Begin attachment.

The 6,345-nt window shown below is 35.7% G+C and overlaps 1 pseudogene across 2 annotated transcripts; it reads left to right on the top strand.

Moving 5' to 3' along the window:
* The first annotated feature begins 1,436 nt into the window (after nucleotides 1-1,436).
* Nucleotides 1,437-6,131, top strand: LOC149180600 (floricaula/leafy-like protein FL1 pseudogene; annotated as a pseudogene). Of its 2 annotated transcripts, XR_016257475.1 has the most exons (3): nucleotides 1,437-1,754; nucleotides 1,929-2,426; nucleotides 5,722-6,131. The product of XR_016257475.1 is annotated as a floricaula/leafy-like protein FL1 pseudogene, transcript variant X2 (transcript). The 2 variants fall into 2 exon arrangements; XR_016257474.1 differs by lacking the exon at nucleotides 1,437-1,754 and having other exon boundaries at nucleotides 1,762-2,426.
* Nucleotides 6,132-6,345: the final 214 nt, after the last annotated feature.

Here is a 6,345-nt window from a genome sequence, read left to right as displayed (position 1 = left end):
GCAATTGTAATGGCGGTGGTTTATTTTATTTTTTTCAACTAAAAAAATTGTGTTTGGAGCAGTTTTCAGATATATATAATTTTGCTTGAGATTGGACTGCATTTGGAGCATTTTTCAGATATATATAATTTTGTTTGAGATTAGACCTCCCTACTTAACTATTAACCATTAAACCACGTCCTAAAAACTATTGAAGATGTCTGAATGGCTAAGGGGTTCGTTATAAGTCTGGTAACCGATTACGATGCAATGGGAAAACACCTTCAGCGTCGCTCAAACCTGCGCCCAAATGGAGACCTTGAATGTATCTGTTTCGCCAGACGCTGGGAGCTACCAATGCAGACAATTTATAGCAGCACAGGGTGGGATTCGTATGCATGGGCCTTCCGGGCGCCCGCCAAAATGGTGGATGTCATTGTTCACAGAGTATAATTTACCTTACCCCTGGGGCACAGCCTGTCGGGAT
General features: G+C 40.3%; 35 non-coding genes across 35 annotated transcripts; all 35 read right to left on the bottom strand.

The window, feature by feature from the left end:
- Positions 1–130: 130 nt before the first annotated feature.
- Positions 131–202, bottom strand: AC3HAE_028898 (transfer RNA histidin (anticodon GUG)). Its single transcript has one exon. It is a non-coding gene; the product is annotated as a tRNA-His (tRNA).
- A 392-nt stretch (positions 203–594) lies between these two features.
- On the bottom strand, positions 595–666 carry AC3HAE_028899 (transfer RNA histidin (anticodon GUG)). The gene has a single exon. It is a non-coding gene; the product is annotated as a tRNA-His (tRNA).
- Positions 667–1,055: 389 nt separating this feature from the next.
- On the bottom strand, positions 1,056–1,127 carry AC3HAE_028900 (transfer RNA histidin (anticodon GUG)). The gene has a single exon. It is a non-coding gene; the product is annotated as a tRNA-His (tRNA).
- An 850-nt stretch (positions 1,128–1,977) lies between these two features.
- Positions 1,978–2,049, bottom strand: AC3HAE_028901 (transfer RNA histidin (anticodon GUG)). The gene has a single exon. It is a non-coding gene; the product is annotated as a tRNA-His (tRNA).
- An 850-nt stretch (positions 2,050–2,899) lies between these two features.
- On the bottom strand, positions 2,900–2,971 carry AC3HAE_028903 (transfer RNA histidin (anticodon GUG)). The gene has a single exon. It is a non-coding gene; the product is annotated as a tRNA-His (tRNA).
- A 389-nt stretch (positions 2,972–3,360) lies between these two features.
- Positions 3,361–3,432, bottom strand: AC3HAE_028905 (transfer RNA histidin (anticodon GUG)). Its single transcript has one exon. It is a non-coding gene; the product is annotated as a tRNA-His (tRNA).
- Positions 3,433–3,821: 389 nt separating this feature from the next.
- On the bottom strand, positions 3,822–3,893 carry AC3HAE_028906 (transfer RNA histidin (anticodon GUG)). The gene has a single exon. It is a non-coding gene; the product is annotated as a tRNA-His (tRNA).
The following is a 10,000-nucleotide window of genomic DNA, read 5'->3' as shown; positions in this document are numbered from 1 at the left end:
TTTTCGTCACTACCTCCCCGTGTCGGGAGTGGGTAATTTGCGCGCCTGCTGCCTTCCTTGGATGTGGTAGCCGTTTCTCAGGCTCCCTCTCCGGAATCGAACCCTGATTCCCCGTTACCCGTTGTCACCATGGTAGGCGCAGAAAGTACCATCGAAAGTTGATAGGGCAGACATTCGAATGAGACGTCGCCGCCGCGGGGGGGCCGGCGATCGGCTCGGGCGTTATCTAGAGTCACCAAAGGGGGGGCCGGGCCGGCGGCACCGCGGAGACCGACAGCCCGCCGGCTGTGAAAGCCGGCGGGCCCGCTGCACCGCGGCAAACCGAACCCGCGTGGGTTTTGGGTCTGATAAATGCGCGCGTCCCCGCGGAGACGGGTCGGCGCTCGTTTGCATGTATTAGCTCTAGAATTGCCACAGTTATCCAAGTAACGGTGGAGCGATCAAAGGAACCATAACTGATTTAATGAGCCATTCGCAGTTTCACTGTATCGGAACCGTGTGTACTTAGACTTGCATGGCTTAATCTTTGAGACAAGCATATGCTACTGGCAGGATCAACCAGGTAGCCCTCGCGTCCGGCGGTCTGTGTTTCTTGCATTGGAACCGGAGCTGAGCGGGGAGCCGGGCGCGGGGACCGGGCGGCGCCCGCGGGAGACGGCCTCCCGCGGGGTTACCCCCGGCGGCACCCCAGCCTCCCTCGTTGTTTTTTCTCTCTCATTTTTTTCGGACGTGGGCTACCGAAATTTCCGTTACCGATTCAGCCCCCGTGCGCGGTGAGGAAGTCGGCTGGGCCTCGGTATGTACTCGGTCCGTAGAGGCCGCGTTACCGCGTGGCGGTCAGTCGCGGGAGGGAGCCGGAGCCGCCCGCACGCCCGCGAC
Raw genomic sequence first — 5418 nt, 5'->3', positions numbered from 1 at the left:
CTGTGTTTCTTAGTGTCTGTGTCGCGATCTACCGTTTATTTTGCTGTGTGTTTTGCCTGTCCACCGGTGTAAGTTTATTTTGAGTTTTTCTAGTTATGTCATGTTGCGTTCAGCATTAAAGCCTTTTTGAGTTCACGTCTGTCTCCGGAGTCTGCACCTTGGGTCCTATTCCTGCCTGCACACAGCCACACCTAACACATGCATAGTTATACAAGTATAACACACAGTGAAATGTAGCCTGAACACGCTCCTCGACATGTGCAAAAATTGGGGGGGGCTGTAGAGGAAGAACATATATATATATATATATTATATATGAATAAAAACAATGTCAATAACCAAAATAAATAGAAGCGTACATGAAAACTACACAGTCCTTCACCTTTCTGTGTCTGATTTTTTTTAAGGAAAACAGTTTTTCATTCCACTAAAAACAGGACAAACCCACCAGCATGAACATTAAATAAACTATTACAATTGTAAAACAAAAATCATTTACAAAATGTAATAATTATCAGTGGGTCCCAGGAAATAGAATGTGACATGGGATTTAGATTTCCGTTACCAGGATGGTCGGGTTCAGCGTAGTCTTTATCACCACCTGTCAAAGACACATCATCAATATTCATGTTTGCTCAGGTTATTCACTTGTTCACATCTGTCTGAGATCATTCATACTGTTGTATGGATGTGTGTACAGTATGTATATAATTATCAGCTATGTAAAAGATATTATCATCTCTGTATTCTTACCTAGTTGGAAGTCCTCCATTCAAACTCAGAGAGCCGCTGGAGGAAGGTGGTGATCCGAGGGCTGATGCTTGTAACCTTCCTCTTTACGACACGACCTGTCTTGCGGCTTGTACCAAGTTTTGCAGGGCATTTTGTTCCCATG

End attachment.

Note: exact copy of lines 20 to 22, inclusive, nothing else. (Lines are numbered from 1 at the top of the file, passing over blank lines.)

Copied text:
- A 389-nt stretch (positions 2,972–3,360) lies between these two features.
- Positions 3,361–3,432, bottom strand: AC3HAE_028905 (transfer RNA histidin (anticodon GUG)). Its single transcript has one exon. It is a non-coding gene; the product is annotated as a tRNA-His (tRNA).
- Positions 3,433–3,821: 389 nt separating this feature from the next.